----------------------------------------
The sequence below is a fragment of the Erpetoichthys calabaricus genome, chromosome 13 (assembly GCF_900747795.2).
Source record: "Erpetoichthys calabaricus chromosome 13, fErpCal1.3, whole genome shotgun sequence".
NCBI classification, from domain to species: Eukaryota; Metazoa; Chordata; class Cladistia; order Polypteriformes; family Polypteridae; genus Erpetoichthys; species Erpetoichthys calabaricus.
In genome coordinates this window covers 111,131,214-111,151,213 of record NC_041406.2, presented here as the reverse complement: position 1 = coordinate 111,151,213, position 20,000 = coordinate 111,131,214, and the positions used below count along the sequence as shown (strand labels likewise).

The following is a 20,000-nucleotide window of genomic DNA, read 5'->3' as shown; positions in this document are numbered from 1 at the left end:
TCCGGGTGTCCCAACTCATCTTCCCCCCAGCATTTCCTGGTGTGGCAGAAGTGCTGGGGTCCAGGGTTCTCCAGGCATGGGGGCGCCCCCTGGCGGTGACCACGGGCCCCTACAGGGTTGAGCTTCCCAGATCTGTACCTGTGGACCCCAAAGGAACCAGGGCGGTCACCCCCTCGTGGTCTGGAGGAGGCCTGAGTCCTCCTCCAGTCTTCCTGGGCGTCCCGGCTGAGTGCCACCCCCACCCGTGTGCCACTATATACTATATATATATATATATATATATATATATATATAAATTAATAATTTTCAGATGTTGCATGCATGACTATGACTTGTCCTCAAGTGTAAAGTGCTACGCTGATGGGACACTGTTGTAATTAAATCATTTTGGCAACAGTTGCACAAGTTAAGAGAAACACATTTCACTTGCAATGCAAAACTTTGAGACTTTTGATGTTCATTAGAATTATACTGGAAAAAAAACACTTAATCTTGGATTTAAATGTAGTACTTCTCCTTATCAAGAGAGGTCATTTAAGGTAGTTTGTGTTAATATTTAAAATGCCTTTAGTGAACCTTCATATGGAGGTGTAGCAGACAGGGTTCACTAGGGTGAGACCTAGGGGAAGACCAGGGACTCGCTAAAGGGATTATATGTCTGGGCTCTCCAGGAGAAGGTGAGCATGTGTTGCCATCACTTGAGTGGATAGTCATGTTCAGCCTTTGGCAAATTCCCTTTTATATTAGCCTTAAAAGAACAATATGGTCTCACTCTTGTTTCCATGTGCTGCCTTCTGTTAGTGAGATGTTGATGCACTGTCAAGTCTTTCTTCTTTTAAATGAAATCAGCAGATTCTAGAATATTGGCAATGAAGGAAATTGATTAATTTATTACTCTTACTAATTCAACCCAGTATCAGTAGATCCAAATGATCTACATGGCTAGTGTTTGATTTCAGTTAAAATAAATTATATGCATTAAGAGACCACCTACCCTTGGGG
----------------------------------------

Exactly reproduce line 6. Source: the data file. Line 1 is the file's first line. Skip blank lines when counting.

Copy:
TCCGGGTGTCCCAACTCATCTTCCCCCCAGCATTTCCTGGTGTGGCAGAAGTGCTGGGGTCCAGGGTTCTCCAGGCATGGGGGCGCCCCCTGGCGGTGACCACGGGCCCCTACAGGGTTGAGCTTCCCAGATCTGTACCTGTGGACCCCAAAGGAACCAGGGCGGTCACCCCCTCGTGGTCTGGAGGAGGCCTGAGTCCTCCTCCAGTCTTCCTGGGCGTCCCGGCTGAGTGCCACCCCCACCCGTGTGCCACTATATACTATATATATATATATATATATATATATATATATAAATTAATAATTTTCAGATGTTGCATGCATGACTATGACTTGTCCTCAAGTGTAAAGTGCTACGCTGATGGGACACTGTTGTAATTAAATCATTTTGGCAACAGTTGCACAAGTTAAGAGAAACACATTTCACTTGCAATGCAAAACTTTGAGACTTTTGATGTTCATTAGAATTATACTGGAAAAAAAACACTTAATCTTGGATTTAAATGTAGTACTTCTCCTTATCAAGAGAGGTCATTTAAGGTAGTTTGTGTTAATATTTAAAATGCCTTTAGTGAACCTTCATATGGAGGTGTAGCAGACAGGGTTCACTAGGGTGAGACCTAGGGGAAGACCAGGGACTCGCTAAAGGGATTATATGTCTGGGCTCTCCAGGAGAAGGTGAGCATGTGTTGCCATCACTTGAGTGGATAGTCATGTTCAGCCTTTGGCAAATTCCCTTTTATATTAGCCTTAAAAGAACAATATGGTCTCACTCTTGTTTCCATGTGCTGCCTTCTGTTAGTGAGATGTTGATGCACTGTCAAGTCTTTCTTCTTTTAAATGAAATCAGCAGATTCTAGAATATTGGCAATGAAGGAAATTGATTAATTTATTACTCTTACTAATTCAACCCAGTATCAGTAGATCCAAATGATCTACATGGCTAGTGTTTGATTTCAGTTAAAATAAATTATATGCATTAAGAGACCACCTACCCTTGGGG